Poems, 第 1 巻

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Ticknor and Fields, 1854
 

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117 ページ - GOD sends his teachers unto every age, To every clime, and every race of men, With revelations fitted to their growth And shape of mind, nor gives the realm of Truth Into the selfish rule of one sole race : Therefore each form of worship that hath swayed The life of man, and given it to grasp The master-key of knowledge, reverence, Infolds some germs of goodness and of right...
99 ページ - INTO the sunshine, Full of the light, Leaping and flashing From morn till night; Into the moonlight, Whiter than snow, Waving so flower-like When the winds blow; Into the starlight Rushing in spray, Happy at midnight, Happy by day; Ever in motion, Blithesome and cheery, Still climbing heavenward, Never aweary; Glad of all weathers, Still seeming best, Upward or downward, Motion thy rest; Full of a nature Nothing can tame, Changed every moment, Ever the same; Ceaseless aspiring, Ceaseless content,...
220 ページ - BE NOBLE ! and the nobleness that lies In other men, sleeping, but never dead, Will rise in majesty to meet thine own ; Then wilt thou see it gleam in many eyes, Then will pure light around thy path be shed, And thou wilt nevermore be sad and lone.
113 ページ - Which in the poet's tropic heart bear flowers Whose fragrance fills the earth. Within the hearts of all men lie These promises of wider bliss, Which blossom into hopes that cannot die, In sunny hours like this. All that hath been majestical In life or death, since time began, Is native in the simple heart of all, The angel heart of man. And thus, among the untaught poor, Great deeds and feelings find a home, That cast in shadow all the golden lore Of classic Greece and Rome.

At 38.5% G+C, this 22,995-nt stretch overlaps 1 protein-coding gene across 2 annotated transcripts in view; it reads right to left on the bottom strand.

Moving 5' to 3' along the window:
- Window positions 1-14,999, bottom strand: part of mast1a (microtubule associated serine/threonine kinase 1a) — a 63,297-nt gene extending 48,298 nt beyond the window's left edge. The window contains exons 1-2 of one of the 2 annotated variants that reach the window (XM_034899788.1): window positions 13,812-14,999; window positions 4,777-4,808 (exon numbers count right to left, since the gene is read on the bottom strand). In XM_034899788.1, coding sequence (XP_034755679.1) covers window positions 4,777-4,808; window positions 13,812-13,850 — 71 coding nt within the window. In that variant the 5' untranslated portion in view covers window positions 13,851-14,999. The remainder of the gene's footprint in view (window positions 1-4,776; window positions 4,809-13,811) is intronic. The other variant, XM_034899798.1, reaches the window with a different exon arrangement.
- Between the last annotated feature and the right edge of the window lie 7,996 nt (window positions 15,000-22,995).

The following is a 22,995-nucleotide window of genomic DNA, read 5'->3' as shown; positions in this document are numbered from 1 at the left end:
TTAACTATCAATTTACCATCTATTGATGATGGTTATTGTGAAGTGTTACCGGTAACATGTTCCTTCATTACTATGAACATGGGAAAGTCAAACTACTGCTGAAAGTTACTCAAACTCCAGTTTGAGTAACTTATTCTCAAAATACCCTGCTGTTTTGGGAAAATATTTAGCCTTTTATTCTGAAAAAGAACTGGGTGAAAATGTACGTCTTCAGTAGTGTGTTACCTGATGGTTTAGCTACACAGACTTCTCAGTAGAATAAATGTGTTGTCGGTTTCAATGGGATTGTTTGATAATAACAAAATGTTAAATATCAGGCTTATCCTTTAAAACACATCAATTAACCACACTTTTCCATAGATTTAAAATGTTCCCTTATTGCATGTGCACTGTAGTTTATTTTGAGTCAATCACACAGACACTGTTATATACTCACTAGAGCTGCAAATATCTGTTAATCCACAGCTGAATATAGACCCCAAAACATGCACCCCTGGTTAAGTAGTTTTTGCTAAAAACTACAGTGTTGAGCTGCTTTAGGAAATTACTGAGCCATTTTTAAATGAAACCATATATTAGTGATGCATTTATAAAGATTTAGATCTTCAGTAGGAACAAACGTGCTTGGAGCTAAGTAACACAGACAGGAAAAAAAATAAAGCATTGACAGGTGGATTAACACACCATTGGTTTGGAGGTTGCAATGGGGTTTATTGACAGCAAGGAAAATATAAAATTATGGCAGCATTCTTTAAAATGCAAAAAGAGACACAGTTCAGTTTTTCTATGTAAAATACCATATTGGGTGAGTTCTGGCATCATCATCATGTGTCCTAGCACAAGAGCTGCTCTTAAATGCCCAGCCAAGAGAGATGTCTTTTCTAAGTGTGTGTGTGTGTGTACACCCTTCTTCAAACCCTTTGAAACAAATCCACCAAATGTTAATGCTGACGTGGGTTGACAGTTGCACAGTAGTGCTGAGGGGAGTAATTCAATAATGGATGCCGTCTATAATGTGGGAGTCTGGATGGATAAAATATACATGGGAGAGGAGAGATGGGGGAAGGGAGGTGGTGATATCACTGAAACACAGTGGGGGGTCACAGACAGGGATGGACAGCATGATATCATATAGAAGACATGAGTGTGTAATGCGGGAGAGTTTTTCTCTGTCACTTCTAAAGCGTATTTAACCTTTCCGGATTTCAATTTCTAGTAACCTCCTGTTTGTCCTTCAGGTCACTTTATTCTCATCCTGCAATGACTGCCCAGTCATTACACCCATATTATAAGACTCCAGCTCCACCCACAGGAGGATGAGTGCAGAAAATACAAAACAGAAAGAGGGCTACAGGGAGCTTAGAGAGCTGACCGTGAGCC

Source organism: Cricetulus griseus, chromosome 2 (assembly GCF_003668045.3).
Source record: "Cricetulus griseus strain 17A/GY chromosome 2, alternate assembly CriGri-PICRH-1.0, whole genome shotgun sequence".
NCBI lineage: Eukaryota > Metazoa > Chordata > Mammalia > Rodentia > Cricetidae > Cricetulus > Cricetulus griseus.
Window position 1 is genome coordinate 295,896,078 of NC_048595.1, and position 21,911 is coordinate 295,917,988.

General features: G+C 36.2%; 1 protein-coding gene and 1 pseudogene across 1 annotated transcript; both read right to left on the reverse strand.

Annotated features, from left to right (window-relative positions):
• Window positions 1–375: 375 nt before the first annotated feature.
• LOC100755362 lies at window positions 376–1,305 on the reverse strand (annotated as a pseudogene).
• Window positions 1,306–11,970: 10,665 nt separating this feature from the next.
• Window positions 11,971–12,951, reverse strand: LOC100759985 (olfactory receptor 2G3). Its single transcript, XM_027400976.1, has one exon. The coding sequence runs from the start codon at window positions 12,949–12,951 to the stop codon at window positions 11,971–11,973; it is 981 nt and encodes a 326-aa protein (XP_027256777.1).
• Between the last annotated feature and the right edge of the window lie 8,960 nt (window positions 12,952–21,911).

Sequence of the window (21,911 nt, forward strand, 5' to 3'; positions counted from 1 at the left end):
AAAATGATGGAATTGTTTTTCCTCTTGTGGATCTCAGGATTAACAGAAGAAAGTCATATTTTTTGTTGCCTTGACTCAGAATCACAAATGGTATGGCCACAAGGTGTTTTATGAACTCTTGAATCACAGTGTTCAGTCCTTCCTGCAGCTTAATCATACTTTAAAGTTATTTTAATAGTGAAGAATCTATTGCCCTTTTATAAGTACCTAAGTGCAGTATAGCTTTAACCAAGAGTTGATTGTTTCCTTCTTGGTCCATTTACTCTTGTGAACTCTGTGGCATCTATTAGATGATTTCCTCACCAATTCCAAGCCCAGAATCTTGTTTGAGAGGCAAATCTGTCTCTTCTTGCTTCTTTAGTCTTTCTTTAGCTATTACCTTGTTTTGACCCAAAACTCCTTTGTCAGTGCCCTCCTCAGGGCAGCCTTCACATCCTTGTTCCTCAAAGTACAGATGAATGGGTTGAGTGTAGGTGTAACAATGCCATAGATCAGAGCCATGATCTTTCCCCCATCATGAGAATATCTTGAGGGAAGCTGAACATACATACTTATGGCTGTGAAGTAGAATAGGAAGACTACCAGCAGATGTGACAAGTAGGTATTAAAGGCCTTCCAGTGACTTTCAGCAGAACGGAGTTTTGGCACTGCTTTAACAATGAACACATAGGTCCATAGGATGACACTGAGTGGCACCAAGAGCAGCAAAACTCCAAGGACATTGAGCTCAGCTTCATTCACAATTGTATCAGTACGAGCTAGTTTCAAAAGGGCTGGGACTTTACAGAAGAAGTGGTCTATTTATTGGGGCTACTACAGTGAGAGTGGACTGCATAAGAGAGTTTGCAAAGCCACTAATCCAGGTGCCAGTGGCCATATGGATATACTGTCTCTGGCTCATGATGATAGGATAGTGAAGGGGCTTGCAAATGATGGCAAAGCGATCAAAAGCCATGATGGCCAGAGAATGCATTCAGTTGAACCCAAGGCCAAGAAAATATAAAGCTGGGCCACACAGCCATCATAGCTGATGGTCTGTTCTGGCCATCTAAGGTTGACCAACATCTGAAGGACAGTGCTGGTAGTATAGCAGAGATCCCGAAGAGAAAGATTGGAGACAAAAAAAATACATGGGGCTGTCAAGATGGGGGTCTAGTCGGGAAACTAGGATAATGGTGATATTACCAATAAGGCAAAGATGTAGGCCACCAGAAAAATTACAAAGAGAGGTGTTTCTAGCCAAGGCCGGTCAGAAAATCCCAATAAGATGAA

121 ページ - Rhoecus had a faithful heart enough, But one that in the present dwelt too much, And, taking with blithe welcome whatsoe'er Chance gave of joy, was wholly bound in that, Like the contented peasant of a vale, Deemed it the world, and never looked beyond. So, haply meeting in the afternoon Some comrades who were playing at the dice, He joined them, and forgot all else beside.
240 ページ - THEY pass me by like shadows, crowds on crowds, Dim ghosts of men, that hover to and fro, Hugging their bodies round them, like thin shrouds Wherein their souls were buried long ago : They trampled on their youth, and faith, and love, They cast their hope of human-kind away, With Heaven's clear messages they madly strove, And conquered, — and their spirits turned to clay: Lo ! how they wander round the world, their grave, Whose ever-gaping maw by such is fed, Gibbering at living men, and idly rave,...
219 ページ - That love for one, from which there doth not spring Wide love for all, is but a worthless thing.
114 ページ - All thoughts that mould the age begin Deep down within the primitive soul, And from the many slowly upward win To one who grasps the whole...
118 ページ - ... ignorance, Found in it even a moment's fitful rest. There is an instinct in the human heart Which makes that all the fables it hath coined, To justify the reign of its belief And strengthen it by beauty's right divine, Veil in their inner cells a mystic gift, Which, like the hazel twig, in faithful hands, Points surely to the hidden springs of truth.
119 ページ - Rhoecus, wandering in the wood, Saw an old oak just trembling to its fall, And, feeling pity of so fair a tree, He propped its gray trunk with admiring care, And with a thoughtless footstep loitered on. But, as he turned, he heard a voice behind That murmured "Rhoecus!" 'Twas as if the leaves, Stirred by a passing breath, had murmured it, And while he paused bewildered, yet again It murmured "Rhoecus!

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